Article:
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This book is about a forgotten chapter in Mexican history : the search for wild yams called barbasco . Products derived from barbasco altered modern medicine , aided advances in science , and , arguably , granted millions of women some control over reproduction . When we open our medicine cabinets today , it is likely that we find medications that in earlier versions were derived from compounds found in barbasco . From 1940 to the mid1970s , these yams were the ideal source material for the global production of synthetic steroid hormones . Mass production of progesterone , cortisone , and , eventually , oral contraceptives was possible because of the availability of Mexican yams .
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Beyond the history of a tuber , this book is an exploration of the local and social consequences of the global search for medicinal plants . Specifically : What happens in rural Mexico when global trends lead international laboratories to confer value to a local weed ? 2 This story is significant for several reasons . It forces us to reconsider how local and national histories affect globalized science and markets . It urges us to rethink the means by which Mexican peasants attained social and political legitimacy in the late twentieth century . And it also invites us to discuss the power and the malleable meaning of science in the most unusual of spaces , the Mexican countryside , during a crucial time , the 1970 – 76 populist regime . Additionally , this story contests the idea that science could only be copied but not produced in Latin America , a region that for many was , at best , on the periphery of knowledge production . 3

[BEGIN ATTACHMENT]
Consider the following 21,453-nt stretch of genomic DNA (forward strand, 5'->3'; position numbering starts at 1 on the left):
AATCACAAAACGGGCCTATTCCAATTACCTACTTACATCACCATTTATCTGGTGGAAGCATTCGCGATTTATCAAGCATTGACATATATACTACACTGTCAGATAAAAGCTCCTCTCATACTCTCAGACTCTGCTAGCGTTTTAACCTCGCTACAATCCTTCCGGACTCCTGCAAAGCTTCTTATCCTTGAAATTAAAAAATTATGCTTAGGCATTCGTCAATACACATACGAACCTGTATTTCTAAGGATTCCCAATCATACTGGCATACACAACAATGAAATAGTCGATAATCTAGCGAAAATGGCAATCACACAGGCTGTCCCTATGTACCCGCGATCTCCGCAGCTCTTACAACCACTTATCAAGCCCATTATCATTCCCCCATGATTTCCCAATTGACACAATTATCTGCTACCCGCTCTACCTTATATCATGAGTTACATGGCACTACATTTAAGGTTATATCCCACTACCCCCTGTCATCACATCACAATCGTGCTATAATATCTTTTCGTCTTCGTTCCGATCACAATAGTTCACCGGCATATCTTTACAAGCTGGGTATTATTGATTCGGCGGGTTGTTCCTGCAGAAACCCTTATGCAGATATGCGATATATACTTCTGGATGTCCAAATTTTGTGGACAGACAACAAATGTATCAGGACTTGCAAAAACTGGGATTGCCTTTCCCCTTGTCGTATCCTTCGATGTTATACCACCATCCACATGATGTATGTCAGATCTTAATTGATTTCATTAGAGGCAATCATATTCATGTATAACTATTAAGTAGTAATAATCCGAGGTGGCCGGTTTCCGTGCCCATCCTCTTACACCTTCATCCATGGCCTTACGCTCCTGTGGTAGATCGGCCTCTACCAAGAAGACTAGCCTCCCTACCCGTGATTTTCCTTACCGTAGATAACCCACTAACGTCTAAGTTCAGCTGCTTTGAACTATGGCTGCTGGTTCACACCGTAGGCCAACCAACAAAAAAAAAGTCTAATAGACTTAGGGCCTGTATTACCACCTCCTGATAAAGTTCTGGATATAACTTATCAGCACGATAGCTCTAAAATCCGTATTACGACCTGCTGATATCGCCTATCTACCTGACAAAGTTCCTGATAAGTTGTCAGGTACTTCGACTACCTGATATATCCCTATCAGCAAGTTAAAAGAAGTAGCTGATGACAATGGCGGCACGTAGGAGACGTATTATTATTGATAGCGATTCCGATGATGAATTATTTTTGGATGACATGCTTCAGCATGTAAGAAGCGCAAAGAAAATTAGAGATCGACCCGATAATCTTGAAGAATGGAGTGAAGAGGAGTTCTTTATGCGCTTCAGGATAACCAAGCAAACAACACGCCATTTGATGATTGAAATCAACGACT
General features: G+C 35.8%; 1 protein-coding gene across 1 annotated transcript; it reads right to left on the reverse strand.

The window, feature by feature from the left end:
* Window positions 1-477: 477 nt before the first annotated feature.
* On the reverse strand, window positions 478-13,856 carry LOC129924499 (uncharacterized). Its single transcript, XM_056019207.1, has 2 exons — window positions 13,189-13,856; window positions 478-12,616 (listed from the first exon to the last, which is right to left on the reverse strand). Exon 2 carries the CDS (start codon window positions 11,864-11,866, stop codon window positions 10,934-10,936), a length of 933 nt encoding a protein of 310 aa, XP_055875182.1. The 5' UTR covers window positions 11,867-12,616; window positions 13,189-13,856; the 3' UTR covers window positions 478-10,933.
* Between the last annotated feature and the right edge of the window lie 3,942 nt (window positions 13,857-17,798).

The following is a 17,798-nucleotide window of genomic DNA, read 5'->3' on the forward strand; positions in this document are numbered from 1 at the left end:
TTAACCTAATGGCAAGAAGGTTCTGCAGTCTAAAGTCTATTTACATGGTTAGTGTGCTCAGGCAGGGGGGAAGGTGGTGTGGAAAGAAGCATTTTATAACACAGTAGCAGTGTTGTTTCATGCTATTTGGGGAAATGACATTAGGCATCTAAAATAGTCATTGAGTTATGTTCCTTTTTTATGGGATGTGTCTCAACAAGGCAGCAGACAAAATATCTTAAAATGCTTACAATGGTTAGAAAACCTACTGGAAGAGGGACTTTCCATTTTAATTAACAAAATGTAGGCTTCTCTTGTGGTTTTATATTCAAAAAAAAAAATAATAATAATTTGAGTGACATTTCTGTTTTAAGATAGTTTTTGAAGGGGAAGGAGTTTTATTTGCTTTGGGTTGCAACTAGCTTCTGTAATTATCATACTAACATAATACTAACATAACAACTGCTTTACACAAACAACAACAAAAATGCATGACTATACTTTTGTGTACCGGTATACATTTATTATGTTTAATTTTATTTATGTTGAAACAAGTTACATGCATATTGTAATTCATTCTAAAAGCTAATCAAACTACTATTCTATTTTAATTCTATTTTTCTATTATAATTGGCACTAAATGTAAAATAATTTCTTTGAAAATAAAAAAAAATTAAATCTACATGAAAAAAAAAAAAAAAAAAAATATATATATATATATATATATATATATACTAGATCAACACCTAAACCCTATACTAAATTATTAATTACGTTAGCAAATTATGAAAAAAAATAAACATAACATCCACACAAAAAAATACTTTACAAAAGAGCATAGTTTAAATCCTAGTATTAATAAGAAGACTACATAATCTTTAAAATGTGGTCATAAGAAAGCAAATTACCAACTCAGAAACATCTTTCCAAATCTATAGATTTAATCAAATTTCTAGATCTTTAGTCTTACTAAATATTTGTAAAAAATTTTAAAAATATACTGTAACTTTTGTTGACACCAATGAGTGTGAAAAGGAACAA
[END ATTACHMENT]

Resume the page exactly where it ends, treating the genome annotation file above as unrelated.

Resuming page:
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manufactured . Chemical work on barbasco transformed Mexico from a “ presumably backward ” country , as it was described in press releases , into the world’s premier supplier of synthetic hormones . 7 Mexico monopolized this production until the late 1960s , when domestic politics and alternative sources of raw materials deposed Mexico from its steroid – producing throne .
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This book , then , answers that explicit question and explores the implication that thousands of Mexicans were needed to remove barbasco from southeastern Mexico . Despite the sheer numbers of individuals and yams involved in the barbasco trade , few within Mexico remember barbasco today . One can speculate that the end product , patented medications , was so far removed from the raw material that it was impossible to make the connection . Or , conversely , barbasco had no monetary value before the 1940s , and hence it attracted little , if any , national attention outside of rural Mexico .